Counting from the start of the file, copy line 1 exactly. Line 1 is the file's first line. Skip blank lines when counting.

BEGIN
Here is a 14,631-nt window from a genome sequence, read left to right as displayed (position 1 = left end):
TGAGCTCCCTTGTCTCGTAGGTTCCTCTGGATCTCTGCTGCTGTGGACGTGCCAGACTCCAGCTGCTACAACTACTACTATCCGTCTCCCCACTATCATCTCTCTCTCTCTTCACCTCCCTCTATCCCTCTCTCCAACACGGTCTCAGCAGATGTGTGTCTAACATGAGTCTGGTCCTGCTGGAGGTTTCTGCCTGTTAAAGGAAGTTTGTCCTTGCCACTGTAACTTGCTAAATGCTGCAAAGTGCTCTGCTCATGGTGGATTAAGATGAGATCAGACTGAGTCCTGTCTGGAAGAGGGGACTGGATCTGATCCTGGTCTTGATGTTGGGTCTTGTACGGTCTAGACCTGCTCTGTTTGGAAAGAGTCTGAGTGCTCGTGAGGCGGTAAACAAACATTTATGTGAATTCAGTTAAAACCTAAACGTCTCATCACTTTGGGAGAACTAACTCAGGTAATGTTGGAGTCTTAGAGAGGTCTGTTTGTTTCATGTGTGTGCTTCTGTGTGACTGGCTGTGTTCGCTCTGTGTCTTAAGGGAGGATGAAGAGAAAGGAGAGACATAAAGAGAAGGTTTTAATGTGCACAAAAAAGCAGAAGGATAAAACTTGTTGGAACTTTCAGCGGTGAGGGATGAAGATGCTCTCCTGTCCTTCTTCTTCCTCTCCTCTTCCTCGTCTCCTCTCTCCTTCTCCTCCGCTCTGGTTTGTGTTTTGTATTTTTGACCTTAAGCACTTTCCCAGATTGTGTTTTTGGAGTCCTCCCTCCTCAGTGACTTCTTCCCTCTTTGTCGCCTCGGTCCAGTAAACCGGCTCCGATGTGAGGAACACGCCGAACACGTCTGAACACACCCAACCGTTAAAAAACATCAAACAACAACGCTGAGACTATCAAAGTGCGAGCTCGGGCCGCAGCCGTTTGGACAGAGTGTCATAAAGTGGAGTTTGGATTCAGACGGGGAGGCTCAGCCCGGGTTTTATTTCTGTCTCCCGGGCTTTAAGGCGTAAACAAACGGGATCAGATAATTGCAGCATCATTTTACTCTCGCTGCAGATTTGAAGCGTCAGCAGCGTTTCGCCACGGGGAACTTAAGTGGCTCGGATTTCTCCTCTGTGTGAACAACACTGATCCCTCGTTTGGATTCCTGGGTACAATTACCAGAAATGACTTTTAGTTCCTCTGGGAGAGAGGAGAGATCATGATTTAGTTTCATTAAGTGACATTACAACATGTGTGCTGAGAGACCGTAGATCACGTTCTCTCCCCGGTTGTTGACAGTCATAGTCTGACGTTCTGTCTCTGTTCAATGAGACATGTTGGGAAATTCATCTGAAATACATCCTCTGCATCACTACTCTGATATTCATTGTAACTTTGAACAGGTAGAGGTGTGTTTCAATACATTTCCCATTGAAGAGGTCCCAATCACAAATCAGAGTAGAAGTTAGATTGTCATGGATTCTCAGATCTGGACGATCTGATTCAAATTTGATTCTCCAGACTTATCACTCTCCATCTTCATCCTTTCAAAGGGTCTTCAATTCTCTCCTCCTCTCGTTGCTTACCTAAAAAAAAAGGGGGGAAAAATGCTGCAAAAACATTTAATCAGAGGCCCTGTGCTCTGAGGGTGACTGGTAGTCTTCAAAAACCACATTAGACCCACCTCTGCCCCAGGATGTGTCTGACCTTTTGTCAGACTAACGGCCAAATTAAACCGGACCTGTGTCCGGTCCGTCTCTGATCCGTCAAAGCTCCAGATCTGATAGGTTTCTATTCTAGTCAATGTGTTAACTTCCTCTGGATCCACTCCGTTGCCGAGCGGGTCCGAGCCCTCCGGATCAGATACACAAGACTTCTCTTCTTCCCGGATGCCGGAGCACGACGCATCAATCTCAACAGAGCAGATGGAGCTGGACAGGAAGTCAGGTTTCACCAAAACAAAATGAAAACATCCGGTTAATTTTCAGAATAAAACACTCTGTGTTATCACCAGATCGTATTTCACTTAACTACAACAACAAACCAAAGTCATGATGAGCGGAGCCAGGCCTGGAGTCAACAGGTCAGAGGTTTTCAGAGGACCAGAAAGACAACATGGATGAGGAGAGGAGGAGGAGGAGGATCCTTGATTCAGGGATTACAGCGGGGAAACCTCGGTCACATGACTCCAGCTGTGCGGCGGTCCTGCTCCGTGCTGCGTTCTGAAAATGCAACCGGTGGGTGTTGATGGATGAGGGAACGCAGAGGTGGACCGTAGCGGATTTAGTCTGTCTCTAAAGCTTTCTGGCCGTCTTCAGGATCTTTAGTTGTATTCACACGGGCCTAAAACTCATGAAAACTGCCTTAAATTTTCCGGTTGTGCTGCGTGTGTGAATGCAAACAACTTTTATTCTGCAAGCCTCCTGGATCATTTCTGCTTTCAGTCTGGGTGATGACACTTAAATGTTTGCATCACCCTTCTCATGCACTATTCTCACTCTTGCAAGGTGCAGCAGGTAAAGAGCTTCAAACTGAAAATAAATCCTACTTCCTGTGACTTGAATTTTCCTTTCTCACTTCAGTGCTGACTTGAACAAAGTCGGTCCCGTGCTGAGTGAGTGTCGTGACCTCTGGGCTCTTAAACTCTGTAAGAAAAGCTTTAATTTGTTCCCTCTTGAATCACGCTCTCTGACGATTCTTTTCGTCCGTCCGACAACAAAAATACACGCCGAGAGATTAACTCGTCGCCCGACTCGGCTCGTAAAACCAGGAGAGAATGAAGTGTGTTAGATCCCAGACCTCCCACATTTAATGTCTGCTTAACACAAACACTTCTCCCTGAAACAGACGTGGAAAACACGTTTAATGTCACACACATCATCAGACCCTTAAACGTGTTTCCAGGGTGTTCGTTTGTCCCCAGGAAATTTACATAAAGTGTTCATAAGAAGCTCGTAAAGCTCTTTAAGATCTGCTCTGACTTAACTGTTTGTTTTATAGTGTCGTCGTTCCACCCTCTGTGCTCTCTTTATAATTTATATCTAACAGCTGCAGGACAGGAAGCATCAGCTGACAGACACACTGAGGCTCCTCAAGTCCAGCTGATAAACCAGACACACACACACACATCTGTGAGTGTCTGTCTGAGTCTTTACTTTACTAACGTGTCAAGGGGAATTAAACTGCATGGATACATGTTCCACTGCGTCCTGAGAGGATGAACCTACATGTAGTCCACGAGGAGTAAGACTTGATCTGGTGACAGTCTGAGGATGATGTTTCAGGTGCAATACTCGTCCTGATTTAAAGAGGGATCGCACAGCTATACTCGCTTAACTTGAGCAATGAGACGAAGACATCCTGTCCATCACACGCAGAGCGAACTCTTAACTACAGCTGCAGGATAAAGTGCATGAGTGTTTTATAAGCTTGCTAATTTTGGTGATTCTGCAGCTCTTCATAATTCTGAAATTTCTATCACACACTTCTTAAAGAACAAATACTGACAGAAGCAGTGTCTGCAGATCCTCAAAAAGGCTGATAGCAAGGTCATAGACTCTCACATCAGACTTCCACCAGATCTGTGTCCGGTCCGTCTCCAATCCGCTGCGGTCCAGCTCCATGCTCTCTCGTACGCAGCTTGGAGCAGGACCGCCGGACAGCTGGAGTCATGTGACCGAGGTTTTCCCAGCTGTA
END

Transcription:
Here is a 14,631-nt window from a genome sequence, read left to right as displayed (position 1 = left end):